This week's report showed a drop in speculative gold positions for a fifth straight week as longs decreased their positions by 3,913 contracts on the week. On the other side, speculative shorts increased their own positions by 7,996 contracts on the week.
 
Moving on, the net position of all gold traders can be seen below:
 
 
 
The red-line represents the net speculative gold positions of money managers (the biggest category of speculative trader), and as investors can see, the decline in speculative traders continued as the net long position fell to some of the lowest levels since early this year.
 
Speculative positions now stand at only 69,000 net long contracts - some of the lowest levels this year and that is a bit dated as gold has fallen further since these numbers were published.

Clearly the speculative froth is no longer present in the gold market.

As for silver, the action week's action looked like the following:
 
 
 
The red line which represents the net speculative positions of money managers, shows a drop in speculative positions for the week which should be no surprise since silver tends to track gold.
 
But what is interesting here, and as we said last week, is that silver speculators have been much more bullish on silver and "sticky" with their positions as opposed to gold speculators.
 
The Federal Reserve Meeting, Indian Gold Imports, and Chinese Gold Premiums
 
Last week we mentioned that we expected the Federal Reserve to raise rates but issue a dovish statement. Looks like us and a lot of others were wrong - Janet Yellen and the Fed decided to not only raise rates but to be hawkish with their statement and expectation of three interest rate hikes in 2017. Now, we will not take this opportunity to comment on the Fed's decision except it really comes down to if there will be economic consequences to increased debt - we think with global leverage and the end of the 30-year bond market there will be. But that is a discussion for a different piece, but we do want to point investors to a very thought-provoking article by Patrick Watson of Mauldin Economics that brought up an interesting change to the Fed's website before this move in rates - worth the read.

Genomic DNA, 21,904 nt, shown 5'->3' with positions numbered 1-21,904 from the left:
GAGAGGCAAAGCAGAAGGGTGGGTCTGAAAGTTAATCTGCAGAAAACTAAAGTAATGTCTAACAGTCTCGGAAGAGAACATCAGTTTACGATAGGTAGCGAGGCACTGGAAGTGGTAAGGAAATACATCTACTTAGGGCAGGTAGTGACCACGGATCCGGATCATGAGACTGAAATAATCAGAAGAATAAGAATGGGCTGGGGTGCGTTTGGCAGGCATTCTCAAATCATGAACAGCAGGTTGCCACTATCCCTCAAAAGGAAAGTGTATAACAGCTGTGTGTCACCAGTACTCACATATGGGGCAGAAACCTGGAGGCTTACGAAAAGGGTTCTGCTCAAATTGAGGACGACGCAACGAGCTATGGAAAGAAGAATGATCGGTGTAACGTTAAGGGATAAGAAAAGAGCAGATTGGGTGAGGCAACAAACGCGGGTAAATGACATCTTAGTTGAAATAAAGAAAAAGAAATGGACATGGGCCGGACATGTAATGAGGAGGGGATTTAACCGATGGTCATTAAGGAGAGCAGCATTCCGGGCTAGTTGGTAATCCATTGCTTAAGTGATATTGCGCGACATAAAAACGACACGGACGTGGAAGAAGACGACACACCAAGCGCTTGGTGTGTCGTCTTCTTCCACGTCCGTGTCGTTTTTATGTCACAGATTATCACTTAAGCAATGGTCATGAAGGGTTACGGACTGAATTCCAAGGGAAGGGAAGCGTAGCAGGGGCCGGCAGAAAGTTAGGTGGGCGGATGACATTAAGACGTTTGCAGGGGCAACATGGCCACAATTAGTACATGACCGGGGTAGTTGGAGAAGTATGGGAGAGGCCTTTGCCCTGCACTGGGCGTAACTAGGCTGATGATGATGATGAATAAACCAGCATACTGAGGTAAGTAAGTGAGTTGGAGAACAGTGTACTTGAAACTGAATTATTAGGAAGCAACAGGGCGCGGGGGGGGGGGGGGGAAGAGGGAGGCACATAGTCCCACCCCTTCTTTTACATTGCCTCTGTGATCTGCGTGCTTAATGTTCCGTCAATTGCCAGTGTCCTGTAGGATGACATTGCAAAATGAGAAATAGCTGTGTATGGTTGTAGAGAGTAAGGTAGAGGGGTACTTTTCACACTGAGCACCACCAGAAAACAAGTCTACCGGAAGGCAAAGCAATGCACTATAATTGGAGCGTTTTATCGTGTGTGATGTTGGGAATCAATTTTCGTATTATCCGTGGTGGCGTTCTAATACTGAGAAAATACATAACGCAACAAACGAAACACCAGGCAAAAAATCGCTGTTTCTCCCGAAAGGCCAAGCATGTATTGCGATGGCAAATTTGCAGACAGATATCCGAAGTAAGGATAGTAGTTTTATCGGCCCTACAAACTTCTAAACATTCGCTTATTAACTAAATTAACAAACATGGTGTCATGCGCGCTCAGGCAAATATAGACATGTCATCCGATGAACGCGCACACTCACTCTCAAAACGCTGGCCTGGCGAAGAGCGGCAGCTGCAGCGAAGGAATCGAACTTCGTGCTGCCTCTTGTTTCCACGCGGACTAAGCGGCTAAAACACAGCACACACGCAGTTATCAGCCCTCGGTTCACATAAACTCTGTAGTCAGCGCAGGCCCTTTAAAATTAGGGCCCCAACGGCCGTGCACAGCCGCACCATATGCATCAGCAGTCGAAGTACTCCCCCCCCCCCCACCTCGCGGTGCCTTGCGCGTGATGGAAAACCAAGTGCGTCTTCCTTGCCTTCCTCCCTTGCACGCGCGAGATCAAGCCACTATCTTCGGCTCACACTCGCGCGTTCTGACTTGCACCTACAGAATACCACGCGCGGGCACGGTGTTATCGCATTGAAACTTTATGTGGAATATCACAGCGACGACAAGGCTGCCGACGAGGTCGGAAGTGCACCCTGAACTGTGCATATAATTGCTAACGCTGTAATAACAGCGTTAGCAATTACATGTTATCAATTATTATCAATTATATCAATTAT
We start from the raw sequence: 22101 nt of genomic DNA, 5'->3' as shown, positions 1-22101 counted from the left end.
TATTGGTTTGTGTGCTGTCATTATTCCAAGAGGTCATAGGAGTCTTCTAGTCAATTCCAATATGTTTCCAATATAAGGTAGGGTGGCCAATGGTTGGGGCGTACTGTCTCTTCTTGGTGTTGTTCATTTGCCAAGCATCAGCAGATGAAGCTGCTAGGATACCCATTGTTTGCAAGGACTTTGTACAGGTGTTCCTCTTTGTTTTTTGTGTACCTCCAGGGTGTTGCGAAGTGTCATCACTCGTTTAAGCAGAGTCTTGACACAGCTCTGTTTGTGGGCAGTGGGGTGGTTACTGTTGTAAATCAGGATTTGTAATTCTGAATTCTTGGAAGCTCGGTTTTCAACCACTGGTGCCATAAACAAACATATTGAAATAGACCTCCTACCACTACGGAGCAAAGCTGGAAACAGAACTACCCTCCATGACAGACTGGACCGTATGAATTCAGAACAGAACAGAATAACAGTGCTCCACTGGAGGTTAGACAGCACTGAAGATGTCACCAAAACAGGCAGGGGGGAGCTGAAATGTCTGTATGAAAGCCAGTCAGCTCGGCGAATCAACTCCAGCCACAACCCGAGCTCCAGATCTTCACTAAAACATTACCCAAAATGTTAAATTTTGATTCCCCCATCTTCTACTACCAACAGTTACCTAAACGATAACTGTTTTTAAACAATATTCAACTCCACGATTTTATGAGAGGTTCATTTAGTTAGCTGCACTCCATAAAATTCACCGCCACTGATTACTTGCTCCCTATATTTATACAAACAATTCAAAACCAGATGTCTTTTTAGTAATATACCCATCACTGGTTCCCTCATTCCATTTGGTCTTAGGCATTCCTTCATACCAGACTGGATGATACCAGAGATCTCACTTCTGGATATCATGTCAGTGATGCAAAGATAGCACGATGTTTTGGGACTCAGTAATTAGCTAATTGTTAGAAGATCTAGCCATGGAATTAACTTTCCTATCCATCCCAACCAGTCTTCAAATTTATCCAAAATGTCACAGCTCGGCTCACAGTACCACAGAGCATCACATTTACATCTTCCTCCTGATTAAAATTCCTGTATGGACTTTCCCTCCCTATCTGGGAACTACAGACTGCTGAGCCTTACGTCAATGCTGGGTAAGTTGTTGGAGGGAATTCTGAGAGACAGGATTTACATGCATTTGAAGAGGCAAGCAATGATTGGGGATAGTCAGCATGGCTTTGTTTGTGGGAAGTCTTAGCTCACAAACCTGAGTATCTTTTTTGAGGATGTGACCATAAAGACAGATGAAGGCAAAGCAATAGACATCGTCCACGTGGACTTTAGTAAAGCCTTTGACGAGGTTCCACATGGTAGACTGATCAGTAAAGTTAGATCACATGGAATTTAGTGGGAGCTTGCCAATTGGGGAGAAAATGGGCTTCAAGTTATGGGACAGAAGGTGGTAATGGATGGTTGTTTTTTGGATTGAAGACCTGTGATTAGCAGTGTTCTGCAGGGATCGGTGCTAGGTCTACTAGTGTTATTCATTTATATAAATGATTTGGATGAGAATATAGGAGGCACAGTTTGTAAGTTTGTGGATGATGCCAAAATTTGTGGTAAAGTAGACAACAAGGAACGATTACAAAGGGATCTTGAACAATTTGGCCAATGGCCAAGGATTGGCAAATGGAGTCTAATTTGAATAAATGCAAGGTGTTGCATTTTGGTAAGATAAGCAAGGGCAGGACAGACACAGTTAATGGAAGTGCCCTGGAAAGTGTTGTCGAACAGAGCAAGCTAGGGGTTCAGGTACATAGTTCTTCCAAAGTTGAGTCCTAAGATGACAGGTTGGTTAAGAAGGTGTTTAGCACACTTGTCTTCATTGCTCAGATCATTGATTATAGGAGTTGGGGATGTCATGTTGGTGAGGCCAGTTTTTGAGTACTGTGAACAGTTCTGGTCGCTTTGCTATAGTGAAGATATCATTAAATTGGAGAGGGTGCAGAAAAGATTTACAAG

But what we do want to look at are a couple of things with the gold market - and both are way to the East.
 
Indian Gold Imports Surge Despite Demonetization
 
Many sources have been claiming that Indian gold demand has plummeted because of demonetization and the lack of hard currency to purchase gold. That was also evident in the large drop in gold premiums that we noted in a previous piece about India.
It looks like gold demand rebounded quite sharply in India, as despite demonetization, based on recently released government data imports were up significantly. As reported in a Bloomberg Quant piece:
Gold imports rose to 15 month high of $4.4 billion compared to $3.5 billion in Oct-16 as seasonal demand for gold and demonetization lead to spike in sales, with unaccounted money reportedly being utilized for purchases…
Premiums have been jumping around a bit, but they are still at some of the highest levels of the year:
 
  Source: Gold Chartsrus
 
 
Chinese SGE Gold Premiums Surge